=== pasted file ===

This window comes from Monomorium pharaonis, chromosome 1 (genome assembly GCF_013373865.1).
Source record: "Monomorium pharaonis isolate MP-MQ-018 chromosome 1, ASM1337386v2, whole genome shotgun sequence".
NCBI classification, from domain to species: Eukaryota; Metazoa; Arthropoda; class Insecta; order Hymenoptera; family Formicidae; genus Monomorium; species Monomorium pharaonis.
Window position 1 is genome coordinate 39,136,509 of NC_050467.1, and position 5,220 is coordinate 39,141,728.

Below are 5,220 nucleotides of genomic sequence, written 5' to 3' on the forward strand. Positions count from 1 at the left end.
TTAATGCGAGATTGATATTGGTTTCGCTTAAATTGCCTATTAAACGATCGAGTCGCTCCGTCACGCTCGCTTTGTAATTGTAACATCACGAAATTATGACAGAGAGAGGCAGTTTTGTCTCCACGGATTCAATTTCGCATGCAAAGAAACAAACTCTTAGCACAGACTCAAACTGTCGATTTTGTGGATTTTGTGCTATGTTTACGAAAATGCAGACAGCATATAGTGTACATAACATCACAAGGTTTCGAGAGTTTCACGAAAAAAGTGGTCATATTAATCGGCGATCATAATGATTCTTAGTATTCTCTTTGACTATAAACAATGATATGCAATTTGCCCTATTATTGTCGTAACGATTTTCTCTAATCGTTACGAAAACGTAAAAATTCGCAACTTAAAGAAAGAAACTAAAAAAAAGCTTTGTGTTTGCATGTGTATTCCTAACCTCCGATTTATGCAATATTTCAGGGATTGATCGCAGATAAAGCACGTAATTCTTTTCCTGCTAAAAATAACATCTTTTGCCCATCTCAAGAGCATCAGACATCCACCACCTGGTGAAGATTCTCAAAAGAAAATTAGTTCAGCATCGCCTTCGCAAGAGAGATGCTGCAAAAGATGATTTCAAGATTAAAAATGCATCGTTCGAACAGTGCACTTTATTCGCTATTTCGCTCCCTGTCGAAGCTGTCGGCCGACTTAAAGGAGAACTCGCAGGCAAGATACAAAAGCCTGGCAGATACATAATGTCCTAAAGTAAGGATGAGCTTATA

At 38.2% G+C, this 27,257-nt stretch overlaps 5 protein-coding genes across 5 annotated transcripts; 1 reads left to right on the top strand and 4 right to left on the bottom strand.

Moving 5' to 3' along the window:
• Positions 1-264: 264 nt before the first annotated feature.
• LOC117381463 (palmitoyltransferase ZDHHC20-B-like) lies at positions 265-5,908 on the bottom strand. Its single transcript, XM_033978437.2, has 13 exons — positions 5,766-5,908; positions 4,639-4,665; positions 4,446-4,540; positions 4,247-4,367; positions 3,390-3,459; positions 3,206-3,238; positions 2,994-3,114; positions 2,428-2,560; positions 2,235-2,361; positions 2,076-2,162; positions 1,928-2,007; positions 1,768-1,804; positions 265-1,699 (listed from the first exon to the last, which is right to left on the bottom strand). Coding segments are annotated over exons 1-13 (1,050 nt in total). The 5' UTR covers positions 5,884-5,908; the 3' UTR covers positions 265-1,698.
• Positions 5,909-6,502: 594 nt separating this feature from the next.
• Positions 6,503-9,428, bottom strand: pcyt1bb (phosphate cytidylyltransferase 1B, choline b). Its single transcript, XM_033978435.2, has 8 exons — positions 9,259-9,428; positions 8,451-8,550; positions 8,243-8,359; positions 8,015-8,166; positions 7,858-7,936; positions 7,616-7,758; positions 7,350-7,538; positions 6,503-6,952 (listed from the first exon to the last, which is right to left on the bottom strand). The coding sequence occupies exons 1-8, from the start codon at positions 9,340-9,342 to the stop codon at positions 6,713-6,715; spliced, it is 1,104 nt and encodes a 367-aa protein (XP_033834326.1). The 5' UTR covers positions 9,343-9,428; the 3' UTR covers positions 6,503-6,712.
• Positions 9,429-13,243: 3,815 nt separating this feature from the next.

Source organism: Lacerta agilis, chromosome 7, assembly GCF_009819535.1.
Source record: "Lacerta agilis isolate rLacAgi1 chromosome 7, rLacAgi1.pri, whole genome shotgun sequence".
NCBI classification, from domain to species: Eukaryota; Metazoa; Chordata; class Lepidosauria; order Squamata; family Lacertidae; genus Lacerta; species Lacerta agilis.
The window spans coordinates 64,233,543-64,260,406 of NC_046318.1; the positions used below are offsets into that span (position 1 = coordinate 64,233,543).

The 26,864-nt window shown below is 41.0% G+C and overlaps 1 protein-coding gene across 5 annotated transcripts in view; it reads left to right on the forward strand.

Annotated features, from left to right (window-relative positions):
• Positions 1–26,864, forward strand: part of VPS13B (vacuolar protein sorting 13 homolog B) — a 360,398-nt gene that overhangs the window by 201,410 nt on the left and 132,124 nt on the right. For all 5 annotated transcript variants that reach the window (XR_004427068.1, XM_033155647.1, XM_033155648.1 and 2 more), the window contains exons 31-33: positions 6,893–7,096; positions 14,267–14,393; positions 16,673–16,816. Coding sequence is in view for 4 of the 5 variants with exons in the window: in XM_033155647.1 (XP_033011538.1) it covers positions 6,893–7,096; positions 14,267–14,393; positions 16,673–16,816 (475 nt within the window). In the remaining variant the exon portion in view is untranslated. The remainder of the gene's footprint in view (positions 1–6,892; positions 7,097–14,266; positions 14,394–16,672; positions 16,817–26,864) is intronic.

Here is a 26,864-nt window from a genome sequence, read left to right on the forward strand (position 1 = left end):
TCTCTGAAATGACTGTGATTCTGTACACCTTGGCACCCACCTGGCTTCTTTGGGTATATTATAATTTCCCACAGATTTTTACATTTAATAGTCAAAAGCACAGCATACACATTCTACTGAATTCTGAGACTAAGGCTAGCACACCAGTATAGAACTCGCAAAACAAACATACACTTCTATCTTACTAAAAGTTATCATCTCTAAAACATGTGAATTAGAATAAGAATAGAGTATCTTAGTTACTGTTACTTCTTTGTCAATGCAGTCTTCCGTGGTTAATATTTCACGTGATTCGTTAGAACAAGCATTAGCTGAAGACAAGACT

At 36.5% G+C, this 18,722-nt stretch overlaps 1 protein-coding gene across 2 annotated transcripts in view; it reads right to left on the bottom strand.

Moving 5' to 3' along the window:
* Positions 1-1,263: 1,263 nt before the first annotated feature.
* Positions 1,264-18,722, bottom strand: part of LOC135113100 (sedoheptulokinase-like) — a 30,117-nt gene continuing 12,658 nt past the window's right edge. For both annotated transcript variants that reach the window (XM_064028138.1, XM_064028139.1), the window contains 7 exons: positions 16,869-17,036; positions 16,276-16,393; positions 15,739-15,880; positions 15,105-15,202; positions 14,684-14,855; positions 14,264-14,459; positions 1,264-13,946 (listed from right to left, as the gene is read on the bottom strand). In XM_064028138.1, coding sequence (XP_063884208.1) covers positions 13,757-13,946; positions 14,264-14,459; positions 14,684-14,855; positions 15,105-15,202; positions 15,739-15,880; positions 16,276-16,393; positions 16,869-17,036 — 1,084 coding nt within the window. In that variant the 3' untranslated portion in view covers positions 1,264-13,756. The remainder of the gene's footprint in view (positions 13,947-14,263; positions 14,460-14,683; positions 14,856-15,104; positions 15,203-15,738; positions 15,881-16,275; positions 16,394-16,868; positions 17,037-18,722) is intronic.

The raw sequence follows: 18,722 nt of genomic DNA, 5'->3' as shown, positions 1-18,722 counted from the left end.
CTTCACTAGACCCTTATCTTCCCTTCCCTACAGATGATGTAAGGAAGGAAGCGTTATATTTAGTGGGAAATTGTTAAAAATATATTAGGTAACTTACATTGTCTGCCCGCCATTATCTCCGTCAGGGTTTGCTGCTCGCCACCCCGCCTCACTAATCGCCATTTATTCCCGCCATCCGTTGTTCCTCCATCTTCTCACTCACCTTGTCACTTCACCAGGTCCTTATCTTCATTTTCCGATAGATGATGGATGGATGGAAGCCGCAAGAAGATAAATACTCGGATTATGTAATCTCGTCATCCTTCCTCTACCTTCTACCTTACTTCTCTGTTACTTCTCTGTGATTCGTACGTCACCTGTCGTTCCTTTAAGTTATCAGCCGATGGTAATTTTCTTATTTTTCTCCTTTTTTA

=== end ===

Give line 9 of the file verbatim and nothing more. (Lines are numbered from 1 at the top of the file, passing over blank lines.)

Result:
• Positions 1-264: 264 nt before the first annotated feature.